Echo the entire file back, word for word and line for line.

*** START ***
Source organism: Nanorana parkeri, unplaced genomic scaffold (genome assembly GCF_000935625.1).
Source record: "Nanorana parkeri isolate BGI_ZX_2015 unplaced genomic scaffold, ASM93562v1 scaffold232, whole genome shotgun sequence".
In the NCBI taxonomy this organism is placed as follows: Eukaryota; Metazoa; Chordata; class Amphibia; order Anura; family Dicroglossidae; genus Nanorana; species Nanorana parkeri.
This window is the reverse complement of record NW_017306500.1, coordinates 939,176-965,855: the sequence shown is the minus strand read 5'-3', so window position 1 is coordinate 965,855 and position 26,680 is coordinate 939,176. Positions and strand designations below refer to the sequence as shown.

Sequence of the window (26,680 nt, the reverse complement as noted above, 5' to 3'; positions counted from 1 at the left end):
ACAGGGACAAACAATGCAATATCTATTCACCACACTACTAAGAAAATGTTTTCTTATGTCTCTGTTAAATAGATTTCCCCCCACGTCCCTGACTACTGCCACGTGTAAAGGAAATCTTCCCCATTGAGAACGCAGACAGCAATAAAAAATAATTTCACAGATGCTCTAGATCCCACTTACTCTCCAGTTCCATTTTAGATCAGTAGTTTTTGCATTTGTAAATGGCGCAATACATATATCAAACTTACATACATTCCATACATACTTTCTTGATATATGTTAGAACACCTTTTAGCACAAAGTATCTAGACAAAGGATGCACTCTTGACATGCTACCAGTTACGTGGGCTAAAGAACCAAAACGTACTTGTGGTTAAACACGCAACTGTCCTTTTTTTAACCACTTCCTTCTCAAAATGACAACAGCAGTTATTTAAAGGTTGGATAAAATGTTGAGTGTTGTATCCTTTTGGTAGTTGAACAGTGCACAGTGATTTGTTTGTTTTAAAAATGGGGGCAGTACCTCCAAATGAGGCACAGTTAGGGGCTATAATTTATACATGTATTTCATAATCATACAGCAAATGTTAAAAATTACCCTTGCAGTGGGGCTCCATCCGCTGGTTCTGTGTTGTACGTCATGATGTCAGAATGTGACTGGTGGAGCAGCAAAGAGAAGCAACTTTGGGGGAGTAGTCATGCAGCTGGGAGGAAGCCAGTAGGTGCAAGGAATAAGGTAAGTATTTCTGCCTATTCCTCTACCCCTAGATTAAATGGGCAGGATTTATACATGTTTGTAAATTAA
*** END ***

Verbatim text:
Source organism: Nanorana parkeri, unplaced genomic scaffold (genome assembly GCF_000935625.1).
Source record: "Nanorana parkeri isolate BGI_ZX_2015 unplaced genomic scaffold, ASM93562v1 scaffold232, whole genome shotgun sequence".
In the NCBI taxonomy this organism is placed as follows: Eukaryota; Metazoa; Chordata; class Amphibia; order Anura; family Dicroglossidae; genus Nanorana; species Nanorana parkeri.
This window is the reverse complement of record NW_017306500.1, coordinates 939,176-965,855: the sequence shown is the minus strand read 5'-3', so window position 1 is coordinate 965,855 and position 26,680 is coordinate 939,176. Positions and strand designations below refer to the sequence as shown.

Sequence of the window (26,680 nt, the reverse complement as noted above, 5' to 3'; positions counted from 1 at the left end):
ACAGGGACAAACAATGCAATATCTATTCACCACACTACTAAGAAAATGTTTTCTTATGTCTCTGTTAAATAGATTTCCCCCCACGTCCCTGACTACTGCCACGTGTAAAGGAAATCTTCCCCATTGAGAACGCAGACAGCAATAAAAAATAATTTCACAGATGCTCTAGATCCCACTTACTCTCCAGTTCCATTTTAGATCAGTAGTTTTTGCATTTGTAAATGGCGCAATACATATATCAAACTTACATACATTCCATACATACTTTCTTGATATATGTTAGAACACCTTTTAGCACAAAGTATCTAGACAAAGGATGCACTCTTGACATGCTACCAGTTACGTGGGCTAAAGAACCAAAACGTACTTGTGGTTAAACACGCAACTGTCCTTTTTTTAACCACTTCCTTCTCAAAATGACAACAGCAGTTATTTAAAGGTTGGATAAAATGTTGAGTGTTGTATCCTTTTGGTAGTTGAACAGTGCACAGTGATTTGTTTGTTTTAAAAATGGGGGCAGTACCTCCAAATGAGGCACAGTTAGGGGCTATAATTTATACATGTATTTCATAATCATACAGCAAATGTTAAAAATTACCCTTGCAGTGGGGCTCCATCCGCTGGTTCTGTGTTGTACGTCATGATGTCAGAATGTGACTGGTGGAGCAGCAAAGAGAAGCAACTTTGGGGGAGTAGTCATGCAGCTGGGAGGAAGCCAGTAGGTGCAAGGAATAAGGTAAGTATTTCTGCCTATTCCTCTACCCCTAGATTAAATGGGCAGGATTTATACATGTTTGTAAATTAA